REPOINTING consists of cutting out loose and disintegrated mortar to a depth of at least 1/2 inch or to the depth of disintegration, whichever is greater, and replacing it with new.

In a masonry wall (brick stone or block), the exposed face of the mortar joint is subject to gradual erosion due to rain, wind and wind- driven dust and grit. Frost attack also contributes to the breakdown of materials.

Once the exposed face of the mortar has receded behind the outer wall face, the arrises of the masonry become more vulnerable to erosion. At some point the joints become so worn that water can penetrate and saturate the wall. Holes can sometimes develop in the joints due to improper bedding of the masonry or other, specialized, localized influences.

In order to render a wall sound and solid, all voids should be filled and loose, cracked or disintegrated mortar joints repointed. The joints to be treated should be properly cut out so that enough material will be used to properly key in and hold. The backside and ends of the cut out joints should be squared off to avoid feather-edging of the material upon placement.

The mortar mix should be compatible with the existing masonry. It must be softer than the brick or stone units and be flexible enough to accommodate expansion, contraction and other forms of wall movement. The wall will breathe through the mortar joints if they are relatively soft and not over-tooled.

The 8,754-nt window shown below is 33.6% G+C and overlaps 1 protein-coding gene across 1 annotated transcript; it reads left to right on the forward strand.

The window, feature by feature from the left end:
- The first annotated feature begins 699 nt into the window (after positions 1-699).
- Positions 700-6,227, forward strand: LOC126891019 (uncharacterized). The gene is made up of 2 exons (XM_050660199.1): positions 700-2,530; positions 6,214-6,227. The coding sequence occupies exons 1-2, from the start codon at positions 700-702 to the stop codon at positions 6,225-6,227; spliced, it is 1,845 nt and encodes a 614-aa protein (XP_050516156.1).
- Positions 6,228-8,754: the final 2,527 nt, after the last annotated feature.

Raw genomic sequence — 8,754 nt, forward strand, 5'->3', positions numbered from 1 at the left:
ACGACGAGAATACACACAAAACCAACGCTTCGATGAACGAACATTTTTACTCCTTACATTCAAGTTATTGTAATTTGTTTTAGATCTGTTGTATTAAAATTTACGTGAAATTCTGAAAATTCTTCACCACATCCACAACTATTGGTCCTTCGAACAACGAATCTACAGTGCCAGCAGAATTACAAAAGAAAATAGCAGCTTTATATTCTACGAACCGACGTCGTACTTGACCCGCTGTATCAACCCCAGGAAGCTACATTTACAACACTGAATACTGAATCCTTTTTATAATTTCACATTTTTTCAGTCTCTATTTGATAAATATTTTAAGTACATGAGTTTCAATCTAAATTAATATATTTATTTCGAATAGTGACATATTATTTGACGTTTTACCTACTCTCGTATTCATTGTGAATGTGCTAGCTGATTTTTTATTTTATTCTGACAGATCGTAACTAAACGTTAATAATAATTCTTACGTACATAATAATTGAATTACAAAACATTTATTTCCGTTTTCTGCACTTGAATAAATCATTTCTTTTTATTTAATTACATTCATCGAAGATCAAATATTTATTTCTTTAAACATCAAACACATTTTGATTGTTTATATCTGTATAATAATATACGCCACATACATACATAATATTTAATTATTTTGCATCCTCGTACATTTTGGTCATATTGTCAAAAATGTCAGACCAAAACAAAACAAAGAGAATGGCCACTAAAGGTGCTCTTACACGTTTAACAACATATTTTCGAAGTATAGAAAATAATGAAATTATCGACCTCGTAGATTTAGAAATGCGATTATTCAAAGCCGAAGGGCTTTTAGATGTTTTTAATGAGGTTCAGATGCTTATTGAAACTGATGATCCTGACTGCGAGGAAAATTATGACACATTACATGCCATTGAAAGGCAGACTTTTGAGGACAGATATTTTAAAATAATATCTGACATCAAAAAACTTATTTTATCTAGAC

The mortar mix for most vintage/historic buildings should be a Portland cement slacked lime putty: sand mix coloured and shaped so as to match the adjacent existing as closely as possible. Modern mortars are typically too cement rich to even consider using. The mortar mix should be fairly dry to avoid shrinkage cracks. The wall is wetted down prior to repointing and kept from drying out too fast by shading and/or the use of damp burlap against the wall. Lime-rich mortars will turn to powder if they dry out too fast on a hot, sunny, day. They are also more sensitive to freezing, so greater care must be used. Deep repointing is done in layers (called “lifts”) to avoid shrinkage cracking and voids and ensure a good bond of the material.

Mortar additives are discouraged and mortar colours used only as required to attain a result pleasing to the eye when looking at a building wall. Generally the characteristics of the existing mortar should be repeated when repointing to ensure compatibility and aesthetic continuity.

Great care must be exercised in cutting out defective mortar joints. Saws held all day may “wander’ on the workers toward the end of a shift, causing damage. Hard, cement rich mortar is difficult to remove without damaging the masonry. Sometimes it is better left in place than risk doing damage to a wall. Most careful cutting out work is done by hand using hammer and sharp chisels.

Repointing is an essential aspect of building maintenance and can save the owner a great deal if scheduled as part of a strategic plan. If such work is improperly completed, the outcome can be far worse than if it had never been started. Be sure always to have qualified professionals skilled in vintage/heritage building restoration work perform the work.

Everest Restoration, Proper Repointing Techniques in Brick & Stone


No Comments

Leave a Reply